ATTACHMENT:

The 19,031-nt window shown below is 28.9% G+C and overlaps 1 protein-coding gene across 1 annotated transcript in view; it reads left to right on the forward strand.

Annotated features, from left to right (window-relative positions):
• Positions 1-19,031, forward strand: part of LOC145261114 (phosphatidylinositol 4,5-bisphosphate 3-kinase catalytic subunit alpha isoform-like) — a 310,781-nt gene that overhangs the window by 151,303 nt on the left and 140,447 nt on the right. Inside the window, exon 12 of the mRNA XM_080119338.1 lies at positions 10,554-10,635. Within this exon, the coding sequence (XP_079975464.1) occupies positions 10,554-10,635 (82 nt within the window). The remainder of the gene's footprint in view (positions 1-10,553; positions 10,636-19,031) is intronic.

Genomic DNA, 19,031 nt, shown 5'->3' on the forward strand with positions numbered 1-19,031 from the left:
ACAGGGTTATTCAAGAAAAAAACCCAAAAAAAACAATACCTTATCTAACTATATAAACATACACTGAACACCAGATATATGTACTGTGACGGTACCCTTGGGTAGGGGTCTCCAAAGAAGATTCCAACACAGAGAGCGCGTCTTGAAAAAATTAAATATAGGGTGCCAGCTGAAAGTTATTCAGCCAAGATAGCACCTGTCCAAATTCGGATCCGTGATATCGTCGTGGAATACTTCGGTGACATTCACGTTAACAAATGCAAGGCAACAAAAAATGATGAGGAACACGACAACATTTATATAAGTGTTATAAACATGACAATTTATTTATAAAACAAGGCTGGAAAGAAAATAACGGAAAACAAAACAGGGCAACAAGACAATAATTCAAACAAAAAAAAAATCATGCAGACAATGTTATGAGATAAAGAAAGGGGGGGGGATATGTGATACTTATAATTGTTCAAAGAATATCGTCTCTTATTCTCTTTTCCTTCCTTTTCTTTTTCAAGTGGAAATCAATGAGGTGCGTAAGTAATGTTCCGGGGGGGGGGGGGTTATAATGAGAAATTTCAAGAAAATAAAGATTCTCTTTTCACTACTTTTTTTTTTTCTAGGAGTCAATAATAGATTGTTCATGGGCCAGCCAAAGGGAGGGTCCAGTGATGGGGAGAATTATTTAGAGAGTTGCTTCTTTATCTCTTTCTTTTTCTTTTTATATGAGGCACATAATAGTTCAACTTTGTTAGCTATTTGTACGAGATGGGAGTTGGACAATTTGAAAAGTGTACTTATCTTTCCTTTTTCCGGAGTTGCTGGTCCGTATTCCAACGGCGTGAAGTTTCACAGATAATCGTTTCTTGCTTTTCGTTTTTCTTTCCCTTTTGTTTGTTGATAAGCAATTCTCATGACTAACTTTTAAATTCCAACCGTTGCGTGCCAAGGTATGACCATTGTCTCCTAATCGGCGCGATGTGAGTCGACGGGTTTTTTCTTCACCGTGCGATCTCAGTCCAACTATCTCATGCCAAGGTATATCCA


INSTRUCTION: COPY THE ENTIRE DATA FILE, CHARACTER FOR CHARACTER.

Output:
The 19,031-nt window shown below is 28.9% G+C and overlaps 1 protein-coding gene across 1 annotated transcript in view; it reads left to right on the forward strand.

Annotated features, from left to right (window-relative positions):
• Positions 1-19,031, forward strand: part of LOC145261114 (phosphatidylinositol 4,5-bisphosphate 3-kinase catalytic subunit alpha isoform-like) — a 310,781-nt gene that overhangs the window by 151,303 nt on the left and 140,447 nt on the right. Inside the window, exon 12 of the mRNA XM_080119338.1 lies at positions 10,554-10,635. Within this exon, the coding sequence (XP_079975464.1) occupies positions 10,554-10,635 (82 nt within the window). The remainder of the gene's footprint in view (positions 1-10,553; positions 10,636-19,031) is intronic.

Genomic DNA, 19,031 nt, shown 5'->3' on the forward strand with positions numbered 1-19,031 from the left:
ACAGGGTTATTCAAGAAAAAAACCCAAAAAAAACAATACCTTATCTAACTATATAAACATACACTGAACACCAGATATATGTACTGTGACGGTACCCTTGGGTAGGGGTCTCCAAAGAAGATTCCAACACAGAGAGCGCGTCTTGAAAAAATTAAATATAGGGTGCCAGCTGAAAGTTATTCAGCCAAGATAGCACCTGTCCAAATTCGGATCCGTGATATCGTCGTGGAATACTTCGGTGACATTCACGTTAACAAATGCAAGGCAACAAAAAATGATGAGGAACACGACAACATTTATATAAGTGTTATAAACATGACAATTTATTTATAAAACAAGGCTGGAAAGAAAATAACGGAAAACAAAACAGGGCAACAAGACAATAATTCAAACAAAAAAAAAATCATGCAGACAATGTTATGAGATAAAGAAAGGGGGGGGGATATGTGATACTTATAATTGTTCAAAGAATATCGTCTCTTATTCTCTTTTCCTTCCTTTTCTTTTTCAAGTGGAAATCAATGAGGTGCGTAAGTAATGTTCCGGGGGGGGGGGGGTTATAATGAGAAATTTCAAGAAAATAAAGATTCTCTTTTCACTACTTTTTTTTTTTCTAGGAGTCAATAATAGATTGTTCATGGGCCAGCCAAAGGGAGGGTCCAGTGATGGGGAGAATTATTTAGAGAGTTGCTTCTTTATCTCTTTCTTTTTCTTTTTATATGAGGCACATAATAGTTCAACTTTGTTAGCTATTTGTACGAGATGGGAGTTGGACAATTTGAAAAGTGTACTTATCTTTCCTTTTTCCGGAGTTGCTGGTCCGTATTCCAACGGCGTGAAGTTTCACAGATAATCGTTTCTTGCTTTTCGTTTTTCTTTCCCTTTTGTTTGTTGATAAGCAATTCTCATGACTAACTTTTAAATTCCAACCGTTGCGTGCCAAGGTATGACCATTGTCTCCTAATCGGCGCGATGTGAGTCGACGGGTTTTTTCTTCACCGTGCGATCTCAGTCCAACTATCTCATGCCAAGGTATATCCA